The 2020 NOVAC Star Gaze event is cancelled. See you at Astronomy Day!
For more information on the event, visit the Star Gaze page.
The Sun will beam down directly on the equator giving us just about equal amounts of day and night in most parts of the world. North of the equator, this is your Autumnal Equinox. If you live south of the equator, this is your Spring Equinox.
Also, try balancing an egg on its end! Whether or not you succeed has nothing to do with the Equinox, but it’s still a fun game to try on any day of the year. 🙂
The second quarter moon will ensure dark skies in the early evening for what should be a good show. Best viewing will be in the early evening from a dark location far away from city lights.
The Draconids is a minor meteor shower producing only about 10 meteors per hour. It is produced by dust grains left behind by comet 21P Giacobini-Zinner, which was first discovered in 1900. The Draconids is an unusual shower in that the best viewing is in the early evening instead of early morning like most other showers. The shower runs annually from October 6-10 and peaks this year on the the night of the 7th. Meteors will radiate from the constellation Draco, but can appear anywhere in the sky.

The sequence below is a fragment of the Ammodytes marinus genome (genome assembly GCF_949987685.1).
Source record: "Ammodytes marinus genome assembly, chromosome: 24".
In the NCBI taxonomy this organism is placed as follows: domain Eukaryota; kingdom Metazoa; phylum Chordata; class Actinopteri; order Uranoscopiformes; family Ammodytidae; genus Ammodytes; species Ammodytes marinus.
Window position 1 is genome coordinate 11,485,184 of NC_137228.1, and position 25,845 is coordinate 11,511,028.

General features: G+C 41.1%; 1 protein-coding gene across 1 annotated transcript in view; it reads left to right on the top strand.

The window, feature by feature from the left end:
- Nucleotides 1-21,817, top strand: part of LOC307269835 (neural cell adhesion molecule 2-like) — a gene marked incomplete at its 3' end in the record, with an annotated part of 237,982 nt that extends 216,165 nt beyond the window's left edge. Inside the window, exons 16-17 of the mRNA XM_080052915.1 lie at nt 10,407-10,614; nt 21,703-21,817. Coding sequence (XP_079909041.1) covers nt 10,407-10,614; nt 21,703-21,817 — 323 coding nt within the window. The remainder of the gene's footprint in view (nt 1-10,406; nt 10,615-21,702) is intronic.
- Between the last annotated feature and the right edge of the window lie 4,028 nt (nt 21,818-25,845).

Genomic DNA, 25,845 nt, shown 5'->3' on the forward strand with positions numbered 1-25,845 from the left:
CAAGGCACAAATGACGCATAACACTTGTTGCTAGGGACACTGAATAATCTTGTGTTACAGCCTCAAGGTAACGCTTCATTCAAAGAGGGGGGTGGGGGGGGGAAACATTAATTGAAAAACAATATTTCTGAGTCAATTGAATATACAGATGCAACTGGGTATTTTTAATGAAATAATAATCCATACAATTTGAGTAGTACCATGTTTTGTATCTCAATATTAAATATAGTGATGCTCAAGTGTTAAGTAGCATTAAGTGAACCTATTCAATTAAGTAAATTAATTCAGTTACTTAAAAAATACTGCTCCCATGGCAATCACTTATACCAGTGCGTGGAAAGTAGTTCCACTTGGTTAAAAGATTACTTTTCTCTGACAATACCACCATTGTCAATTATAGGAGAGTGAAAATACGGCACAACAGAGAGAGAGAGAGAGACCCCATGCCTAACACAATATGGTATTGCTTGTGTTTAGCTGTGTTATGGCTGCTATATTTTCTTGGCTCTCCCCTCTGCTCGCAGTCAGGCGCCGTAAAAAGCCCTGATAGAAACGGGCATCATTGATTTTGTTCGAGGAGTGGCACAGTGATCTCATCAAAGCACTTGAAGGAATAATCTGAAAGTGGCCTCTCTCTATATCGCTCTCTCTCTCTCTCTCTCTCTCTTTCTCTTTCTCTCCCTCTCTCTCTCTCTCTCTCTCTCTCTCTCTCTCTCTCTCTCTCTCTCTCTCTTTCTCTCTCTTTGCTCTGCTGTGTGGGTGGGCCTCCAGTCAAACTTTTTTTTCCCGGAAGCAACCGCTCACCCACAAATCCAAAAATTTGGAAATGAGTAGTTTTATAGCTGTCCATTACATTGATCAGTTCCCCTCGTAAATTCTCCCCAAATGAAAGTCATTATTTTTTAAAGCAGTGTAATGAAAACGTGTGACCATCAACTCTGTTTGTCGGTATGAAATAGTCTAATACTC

This optimal positioning occurs when Mars is almost directly opposite the Sun in the sky. Since the Sun reaches its greatest distance below the horizon at midnight, the point opposite to it is highest in the sky at the same time.
At around the same time that Mars passes opposition, it also makes its closest approach to the Earth – termed its perigee – making it appear at its brightest and largest.
This happens because when Mars lies opposite the Sun in the sky, the solar system is lined up so that Mars, the Earth and the Sun form a straight line with the Earth in the middle, on the same side of the Sun as Mars.
The time of Mars’s perigee is an especially good time to observe it, since it neighbors the Earth in the solar system and has the greatest variation of all of the planets in its distance from the Earth. This in turn leads to a large variation in its apparent size and brightness.